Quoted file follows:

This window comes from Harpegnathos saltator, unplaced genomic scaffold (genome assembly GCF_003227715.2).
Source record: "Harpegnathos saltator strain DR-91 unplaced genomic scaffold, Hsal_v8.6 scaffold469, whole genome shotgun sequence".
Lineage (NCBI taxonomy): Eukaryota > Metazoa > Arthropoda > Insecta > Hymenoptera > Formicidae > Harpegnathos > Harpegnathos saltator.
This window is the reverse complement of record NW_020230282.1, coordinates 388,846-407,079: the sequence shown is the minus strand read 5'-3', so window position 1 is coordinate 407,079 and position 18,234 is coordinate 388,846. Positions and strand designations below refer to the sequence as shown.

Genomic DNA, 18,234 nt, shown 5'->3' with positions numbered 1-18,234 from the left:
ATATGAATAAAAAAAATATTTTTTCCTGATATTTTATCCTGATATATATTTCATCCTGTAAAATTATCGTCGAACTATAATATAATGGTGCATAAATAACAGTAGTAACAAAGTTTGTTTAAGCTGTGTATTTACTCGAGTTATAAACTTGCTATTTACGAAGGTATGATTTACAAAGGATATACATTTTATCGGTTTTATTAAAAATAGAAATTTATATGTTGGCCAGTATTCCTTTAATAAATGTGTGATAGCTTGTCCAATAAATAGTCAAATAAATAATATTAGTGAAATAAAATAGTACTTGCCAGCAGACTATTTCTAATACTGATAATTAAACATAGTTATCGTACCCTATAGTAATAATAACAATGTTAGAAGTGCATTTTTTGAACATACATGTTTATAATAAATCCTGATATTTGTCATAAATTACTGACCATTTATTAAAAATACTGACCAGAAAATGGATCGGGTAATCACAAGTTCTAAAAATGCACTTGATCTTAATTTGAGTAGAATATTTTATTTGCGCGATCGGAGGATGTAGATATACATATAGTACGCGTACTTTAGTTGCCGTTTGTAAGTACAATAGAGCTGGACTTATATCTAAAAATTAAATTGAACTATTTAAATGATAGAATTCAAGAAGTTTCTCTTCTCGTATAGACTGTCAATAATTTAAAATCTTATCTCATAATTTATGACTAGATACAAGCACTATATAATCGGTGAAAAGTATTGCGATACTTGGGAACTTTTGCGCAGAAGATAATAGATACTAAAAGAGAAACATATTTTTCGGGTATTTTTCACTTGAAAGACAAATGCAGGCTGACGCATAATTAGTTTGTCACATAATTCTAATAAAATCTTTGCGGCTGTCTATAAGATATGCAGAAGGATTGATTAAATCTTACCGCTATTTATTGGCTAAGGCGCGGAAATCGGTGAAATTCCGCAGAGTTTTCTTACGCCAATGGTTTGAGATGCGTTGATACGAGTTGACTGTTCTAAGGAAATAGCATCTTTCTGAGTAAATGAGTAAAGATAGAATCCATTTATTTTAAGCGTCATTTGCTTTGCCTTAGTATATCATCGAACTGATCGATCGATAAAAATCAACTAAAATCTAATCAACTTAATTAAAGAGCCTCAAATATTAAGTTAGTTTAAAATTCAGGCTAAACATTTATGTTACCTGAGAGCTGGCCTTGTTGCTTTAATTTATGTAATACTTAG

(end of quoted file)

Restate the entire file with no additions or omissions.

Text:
This window comes from Harpegnathos saltator, unplaced genomic scaffold (genome assembly GCF_003227715.2).
Source record: "Harpegnathos saltator strain DR-91 unplaced genomic scaffold, Hsal_v8.6 scaffold469, whole genome shotgun sequence".
Lineage (NCBI taxonomy): Eukaryota > Metazoa > Arthropoda > Insecta > Hymenoptera > Formicidae > Harpegnathos > Harpegnathos saltator.
This window is the reverse complement of record NW_020230282.1, coordinates 388,846-407,079: the sequence shown is the minus strand read 5'-3', so window position 1 is coordinate 407,079 and position 18,234 is coordinate 388,846. Positions and strand designations below refer to the sequence as shown.

Genomic DNA, 18,234 nt, shown 5'->3' with positions numbered 1-18,234 from the left:
ATATGAATAAAAAAAATATTTTTTCCTGATATTTTATCCTGATATATATTTCATCCTGTAAAATTATCGTCGAACTATAATATAATGGTGCATAAATAACAGTAGTAACAAAGTTTGTTTAAGCTGTGTATTTACTCGAGTTATAAACTTGCTATTTACGAAGGTATGATTTACAAAGGATATACATTTTATCGGTTTTATTAAAAATAGAAATTTATATGTTGGCCAGTATTCCTTTAATAAATGTGTGATAGCTTGTCCAATAAATAGTCAAATAAATAATATTAGTGAAATAAAATAGTACTTGCCAGCAGACTATTTCTAATACTGATAATTAAACATAGTTATCGTACCCTATAGTAATAATAACAATGTTAGAAGTGCATTTTTTGAACATACATGTTTATAATAAATCCTGATATTTGTCATAAATTACTGACCATTTATTAAAAATACTGACCAGAAAATGGATCGGGTAATCACAAGTTCTAAAAATGCACTTGATCTTAATTTGAGTAGAATATTTTATTTGCGCGATCGGAGGATGTAGATATACATATAGTACGCGTACTTTAGTTGCCGTTTGTAAGTACAATAGAGCTGGACTTATATCTAAAAATTAAATTGAACTATTTAAATGATAGAATTCAAGAAGTTTCTCTTCTCGTATAGACTGTCAATAATTTAAAATCTTATCTCATAATTTATGACTAGATACAAGCACTATATAATCGGTGAAAAGTATTGCGATACTTGGGAACTTTTGCGCAGAAGATAATAGATACTAAAAGAGAAACATATTTTTCGGGTATTTTTCACTTGAAAGACAAATGCAGGCTGACGCATAATTAGTTTGTCACATAATTCTAATAAAATCTTTGCGGCTGTCTATAAGATATGCAGAAGGATTGATTAAATCTTACCGCTATTTATTGGCTAAGGCGCGGAAATCGGTGAAATTCCGCAGAGTTTTCTTACGCCAATGGTTTGAGATGCGTTGATACGAGTTGACTGTTCTAAGGAAATAGCATCTTTCTGAGTAAATGAGTAAAGATAGAATCCATTTATTTTAAGCGTCATTTGCTTTGCCTTAGTATATCATCGAACTGATCGATCGATAAAAATCAACTAAAATCTAATCAACTTAATTAAAGAGCCTCAAATATTAAGTTAGTTTAAAATTCAGGCTAAACATTTATGTTACCTGAGAGCTGGCCTTGTTGCTTTAATTTATGTAATACTTAG